Jan Luedecke, a 30-year-old landscaper, got drunk during a party in 2003 at a Toronto house and fell asleep on a couch. Some time later, he approached a woman who was sleeping on an adjacent couch, put on a condom, and began sexual intercourse with her.
At his trial in 2005, he was acquitted of sexual assault after University of Toronto psychiatry professor Dr. Colin Shapiro testified that Luedecke was experiencing "sex-somnia" and was in a dissociative state when the incident occurred.
In February 2008, a Canadian provincial appellate court upheld Luedecke's acquittal. The court did not rule on prosecutors' claim that if sexual behavior during sleep is a mental disorder, Luedecke should be declared mentally ill and required to appear before a mental health review board. (1), (2)
Sexual behavior during sleep (SBS)--or "sexsomnia" as the media called it during Luedecke's trial--is more than a sensational defense for a high-profile court case. Sleep physicians are finding that sexual behaviors during sleep are real and more common than previously thought. (3) Although SBS cases sound psychological in origin, it appears that the problem lies in the brain itself. (4)
SBS can cause great distress to its initiators and recipients but often goes unreported and untreated because of embarrassment about seeking help. Among patients who report their symptoms, many say they experienced SBS 10 to 15 years before seeking help. (5) SBS not only disrupts sleep but can damage relationships and lead to allegations of sexual assault and rape.
What is sleep sex?
Shapiro et al (6) first suggested that SBS might be a parasomnia--an unpleasant or undesirable behavioral or experiential phenomena that occurs predominantly or exclusively during sleep. (7) Parasomnias occur in approximately 2.5% of adults, and violent behaviors during sleep have been reported in 2% of adults. The prevalence of SBS is unknown. (8)
Parasomnias can be primary (disorders of the sleep states per se) or secondary (a manifestation of a medical or psychiatric disorder such as nocturnal epilepsy, posttraumatic stress disorder, or nocturnal panic disorder). They are further classified by sleep state of origin: rapid eye movement (REM) sleep or non-rapid eye movement (NREM) sleep. SBS is thought to be a NREM parasomnia, similar to sleeptalking (somniloquy), sleepwalking, and sleep-related eating disorder.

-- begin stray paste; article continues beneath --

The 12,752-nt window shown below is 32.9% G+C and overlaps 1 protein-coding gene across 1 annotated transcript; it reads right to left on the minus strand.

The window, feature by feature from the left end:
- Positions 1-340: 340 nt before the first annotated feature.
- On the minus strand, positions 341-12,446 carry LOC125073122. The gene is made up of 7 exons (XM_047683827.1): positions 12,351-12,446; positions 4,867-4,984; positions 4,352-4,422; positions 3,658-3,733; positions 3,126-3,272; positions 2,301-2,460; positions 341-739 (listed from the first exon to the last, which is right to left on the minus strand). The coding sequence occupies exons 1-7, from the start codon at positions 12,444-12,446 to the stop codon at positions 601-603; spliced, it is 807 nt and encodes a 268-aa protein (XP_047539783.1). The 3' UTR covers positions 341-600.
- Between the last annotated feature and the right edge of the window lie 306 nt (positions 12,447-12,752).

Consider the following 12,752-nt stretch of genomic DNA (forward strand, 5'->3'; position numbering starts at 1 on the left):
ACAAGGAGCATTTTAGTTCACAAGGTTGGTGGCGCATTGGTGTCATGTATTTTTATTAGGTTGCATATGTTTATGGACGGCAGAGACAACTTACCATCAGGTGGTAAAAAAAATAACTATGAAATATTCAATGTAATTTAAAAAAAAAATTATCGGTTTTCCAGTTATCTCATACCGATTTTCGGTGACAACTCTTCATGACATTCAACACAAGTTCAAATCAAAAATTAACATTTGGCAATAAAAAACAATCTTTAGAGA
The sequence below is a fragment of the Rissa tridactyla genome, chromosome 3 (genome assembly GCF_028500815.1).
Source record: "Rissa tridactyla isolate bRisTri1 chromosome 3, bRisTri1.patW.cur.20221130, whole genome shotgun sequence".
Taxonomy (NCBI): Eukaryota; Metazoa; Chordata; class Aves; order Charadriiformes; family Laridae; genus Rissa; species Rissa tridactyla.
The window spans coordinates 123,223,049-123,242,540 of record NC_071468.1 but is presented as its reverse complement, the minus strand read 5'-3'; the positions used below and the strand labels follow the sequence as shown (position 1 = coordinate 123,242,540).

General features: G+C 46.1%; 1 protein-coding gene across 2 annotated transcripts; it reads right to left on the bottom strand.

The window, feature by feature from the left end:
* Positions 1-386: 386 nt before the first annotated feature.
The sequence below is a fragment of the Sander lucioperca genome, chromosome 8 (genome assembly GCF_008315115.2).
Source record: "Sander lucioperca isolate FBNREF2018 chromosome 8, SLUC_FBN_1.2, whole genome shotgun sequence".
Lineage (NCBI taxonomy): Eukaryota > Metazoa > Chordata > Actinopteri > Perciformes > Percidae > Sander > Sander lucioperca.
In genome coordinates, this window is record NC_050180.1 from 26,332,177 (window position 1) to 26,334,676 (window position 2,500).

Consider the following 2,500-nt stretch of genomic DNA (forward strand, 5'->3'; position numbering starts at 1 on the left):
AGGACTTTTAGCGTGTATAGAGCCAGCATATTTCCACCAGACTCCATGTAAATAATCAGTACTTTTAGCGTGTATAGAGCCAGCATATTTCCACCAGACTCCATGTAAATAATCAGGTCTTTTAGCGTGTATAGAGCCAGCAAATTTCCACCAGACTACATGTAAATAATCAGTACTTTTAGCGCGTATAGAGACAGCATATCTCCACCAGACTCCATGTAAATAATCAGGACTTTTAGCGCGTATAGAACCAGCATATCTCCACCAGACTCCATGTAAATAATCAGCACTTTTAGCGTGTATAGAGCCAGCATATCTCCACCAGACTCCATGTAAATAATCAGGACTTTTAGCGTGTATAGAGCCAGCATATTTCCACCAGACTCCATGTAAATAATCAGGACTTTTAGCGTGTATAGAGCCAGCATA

The International Classification of Sleep Disorders, 2nd edition, (ICSD-2), published in 2005 by the American Academy of Sleep Medicine, does not list SBS as a diagnosis. DSM-IV-TR recognizes 3 parasomnia types: nightmare disorder, sleep terror disorder, and sleepwalking disorder. Parasomnia not otherwise specified (NOS) includes "disturbances that are characterized by abnormal behavioral or physiological events during sleep or sleep-wake transitions, but that do not meet criteria for a more specific parasomnia." Disorders such as REM sleep behavior disorder, sleep paralysis, and presumably SBS are included in this diagnostic category. (9)
Sleep and wakefulness are not mutually exclusive states. State-determining variables of wakefulness, NREM sleep, and REM sleep may occur simultaneously or oscillate rapidly. (10) The mechanism of SBS and other parasomnias is not entirely understood. Arousal disorders can be triggered by febrile illness, alcohol, sleep deprivation, emotional stress, certain medications, pregnancy, or menstruation. Primary sleep disorders such as sleep apnea and periodic limb movement disorder that are associated with arousals also can trigger NREM parasomnias.
NREM parasomnias--characterized by cortical arousal--result in dissociation, with the brain partially awake and partially in NREM sleep. In this mixed state, the brain is awake enough to perform complex and often protracted motor or verbal actions but asleep enough not to have conscious awareness of the actions. …